in agriculture should come through productivity growth which intern depends
on input intensification and factor productivity. There is a big difference
in input intensification among South and Southeast Asian countries.
||Production growth divided into land area and land productivity
Thus, there is still a high opportunity to gain productivity applying higher
chemical fertilizer and other modern inputs per unit land in these countries.
In the second part of the analysis, the aggregate production function was estimated.
In this analysis, the relationship between land productivity and agricultural
inputs per hectare was estimated. Cobb Douglas functional form was used. Hausman
test was conducted to determine whether the fixed or random effect model is
appropriate for the estimation. In Hausman test chi-square value came significant.
Thus, the estimation was conducted in the fixed effect model. Eq.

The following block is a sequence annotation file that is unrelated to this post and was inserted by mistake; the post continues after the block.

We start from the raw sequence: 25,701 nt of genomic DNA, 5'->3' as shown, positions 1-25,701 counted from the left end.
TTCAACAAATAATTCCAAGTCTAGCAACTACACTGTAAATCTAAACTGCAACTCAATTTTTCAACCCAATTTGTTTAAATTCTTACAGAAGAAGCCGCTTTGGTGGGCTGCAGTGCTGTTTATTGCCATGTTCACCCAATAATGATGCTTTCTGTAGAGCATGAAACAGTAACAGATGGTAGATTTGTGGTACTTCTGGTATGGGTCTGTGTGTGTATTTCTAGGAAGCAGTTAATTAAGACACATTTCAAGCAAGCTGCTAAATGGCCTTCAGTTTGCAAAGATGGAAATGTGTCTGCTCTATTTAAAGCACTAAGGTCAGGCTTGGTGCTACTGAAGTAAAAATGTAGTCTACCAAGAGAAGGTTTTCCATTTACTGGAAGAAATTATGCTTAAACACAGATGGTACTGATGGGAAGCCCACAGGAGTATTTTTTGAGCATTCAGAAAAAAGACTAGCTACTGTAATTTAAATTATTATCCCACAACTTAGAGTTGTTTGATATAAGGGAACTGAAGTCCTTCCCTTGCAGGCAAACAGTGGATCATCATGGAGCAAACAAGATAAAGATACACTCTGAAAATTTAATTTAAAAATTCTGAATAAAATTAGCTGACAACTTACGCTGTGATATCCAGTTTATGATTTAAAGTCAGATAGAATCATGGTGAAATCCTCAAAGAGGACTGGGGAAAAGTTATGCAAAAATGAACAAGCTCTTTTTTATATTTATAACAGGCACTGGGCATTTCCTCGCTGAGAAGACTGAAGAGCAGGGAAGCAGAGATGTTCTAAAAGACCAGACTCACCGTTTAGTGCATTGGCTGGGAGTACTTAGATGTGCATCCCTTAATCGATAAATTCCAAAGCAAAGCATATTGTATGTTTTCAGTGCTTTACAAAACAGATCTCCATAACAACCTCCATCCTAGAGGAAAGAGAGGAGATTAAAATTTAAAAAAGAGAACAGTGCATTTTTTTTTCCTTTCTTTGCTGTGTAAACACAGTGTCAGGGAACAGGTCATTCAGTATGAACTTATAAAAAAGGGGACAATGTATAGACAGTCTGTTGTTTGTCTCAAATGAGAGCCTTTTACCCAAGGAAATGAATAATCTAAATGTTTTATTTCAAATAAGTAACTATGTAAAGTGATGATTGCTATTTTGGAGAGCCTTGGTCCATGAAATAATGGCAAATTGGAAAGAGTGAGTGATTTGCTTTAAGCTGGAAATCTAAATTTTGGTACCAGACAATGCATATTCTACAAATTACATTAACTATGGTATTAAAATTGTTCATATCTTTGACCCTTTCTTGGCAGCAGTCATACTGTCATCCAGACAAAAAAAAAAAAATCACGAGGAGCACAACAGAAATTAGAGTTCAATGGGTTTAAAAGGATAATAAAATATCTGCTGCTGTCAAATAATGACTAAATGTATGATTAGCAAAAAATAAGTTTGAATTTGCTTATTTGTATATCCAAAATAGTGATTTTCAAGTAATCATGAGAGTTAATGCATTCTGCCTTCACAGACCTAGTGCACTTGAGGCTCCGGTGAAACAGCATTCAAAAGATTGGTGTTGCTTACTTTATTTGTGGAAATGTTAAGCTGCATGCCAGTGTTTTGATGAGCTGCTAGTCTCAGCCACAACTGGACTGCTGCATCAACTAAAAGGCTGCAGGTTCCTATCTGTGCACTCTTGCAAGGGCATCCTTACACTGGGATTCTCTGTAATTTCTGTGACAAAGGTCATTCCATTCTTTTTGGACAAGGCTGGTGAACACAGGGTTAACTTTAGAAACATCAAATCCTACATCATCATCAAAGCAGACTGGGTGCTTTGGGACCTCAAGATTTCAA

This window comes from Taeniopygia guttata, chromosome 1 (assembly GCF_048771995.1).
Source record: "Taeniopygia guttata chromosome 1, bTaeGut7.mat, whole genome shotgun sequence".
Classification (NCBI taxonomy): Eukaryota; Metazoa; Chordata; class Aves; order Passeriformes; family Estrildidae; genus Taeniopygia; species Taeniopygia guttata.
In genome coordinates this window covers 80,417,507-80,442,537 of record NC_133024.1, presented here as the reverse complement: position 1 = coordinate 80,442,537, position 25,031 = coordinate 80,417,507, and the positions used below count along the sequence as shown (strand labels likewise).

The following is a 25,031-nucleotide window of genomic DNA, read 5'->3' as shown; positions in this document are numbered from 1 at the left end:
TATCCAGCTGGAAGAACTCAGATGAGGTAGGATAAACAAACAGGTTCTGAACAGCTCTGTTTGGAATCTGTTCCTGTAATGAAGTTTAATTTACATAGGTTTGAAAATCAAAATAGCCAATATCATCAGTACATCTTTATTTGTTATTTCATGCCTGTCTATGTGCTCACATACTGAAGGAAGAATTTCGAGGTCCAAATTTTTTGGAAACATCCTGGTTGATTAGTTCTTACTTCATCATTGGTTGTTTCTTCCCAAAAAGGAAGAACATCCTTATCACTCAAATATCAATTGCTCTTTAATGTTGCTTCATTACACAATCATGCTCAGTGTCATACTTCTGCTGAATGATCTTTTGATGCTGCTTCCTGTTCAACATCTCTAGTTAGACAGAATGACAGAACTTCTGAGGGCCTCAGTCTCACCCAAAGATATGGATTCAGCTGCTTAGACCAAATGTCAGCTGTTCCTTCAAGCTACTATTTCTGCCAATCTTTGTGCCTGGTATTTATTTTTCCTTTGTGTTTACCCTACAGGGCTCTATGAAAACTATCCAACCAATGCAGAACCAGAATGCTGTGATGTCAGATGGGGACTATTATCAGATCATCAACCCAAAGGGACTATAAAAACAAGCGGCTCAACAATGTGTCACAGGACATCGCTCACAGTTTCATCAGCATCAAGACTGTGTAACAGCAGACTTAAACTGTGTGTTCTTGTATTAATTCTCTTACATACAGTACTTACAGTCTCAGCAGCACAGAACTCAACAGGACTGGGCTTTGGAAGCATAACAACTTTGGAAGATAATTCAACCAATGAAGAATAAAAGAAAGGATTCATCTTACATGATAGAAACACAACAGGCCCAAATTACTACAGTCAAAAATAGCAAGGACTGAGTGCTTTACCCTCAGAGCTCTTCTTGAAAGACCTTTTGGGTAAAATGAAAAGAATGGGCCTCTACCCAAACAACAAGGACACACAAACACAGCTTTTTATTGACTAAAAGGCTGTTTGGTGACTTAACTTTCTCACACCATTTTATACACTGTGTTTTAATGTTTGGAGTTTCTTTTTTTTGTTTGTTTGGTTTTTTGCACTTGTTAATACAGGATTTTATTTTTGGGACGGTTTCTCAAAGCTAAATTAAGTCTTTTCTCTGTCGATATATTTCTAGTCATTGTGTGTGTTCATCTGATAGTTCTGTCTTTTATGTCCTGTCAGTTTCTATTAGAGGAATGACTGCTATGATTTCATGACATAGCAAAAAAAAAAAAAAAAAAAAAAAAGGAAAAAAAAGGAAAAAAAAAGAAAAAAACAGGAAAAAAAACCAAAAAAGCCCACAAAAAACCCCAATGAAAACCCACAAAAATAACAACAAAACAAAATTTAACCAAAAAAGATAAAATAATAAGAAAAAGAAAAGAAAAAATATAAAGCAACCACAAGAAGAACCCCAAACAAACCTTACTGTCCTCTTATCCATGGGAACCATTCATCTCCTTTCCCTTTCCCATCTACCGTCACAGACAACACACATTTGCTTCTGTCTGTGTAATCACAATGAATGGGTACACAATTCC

5 presents the result of panel regression which explains the percentage
change in land productivity due to one percentage change in fertilizer, tractor,
livestock and labor per hectare of land. All estimates were positive and statistically
significant. The greatest increase in land productivity was caused by labor
(0.4) and then by livestock (0.36). This result concurs with those of previous
studies. For instance, Kawagoe et al. (1985) estimated
that the response in land productivity of least developed countries was 0.6
for labor and 0.27 for livestock. Frisvold and Ingram (1995)
estimated that the response of Sub-Saharan African countries were 0.97 for labor
and 0.31 for livestock. Additionally, Fulginito and Perrin
(1998) estimated a response of 0.33 for labor and 0.4 for livestock in 18
developing countries. The production elasticities of fertilizer and tractor
were 0.21 and 0.12 respectively. The estimates of fertilizer and tractor usage
were also similar to previous studies. To observe an interaction effect between
livestock and fertilizer and tractor and labor, interaction terms were included
in regression analysis. However, interaction terms were not statistically significant
and were subsequently removed from the analysis: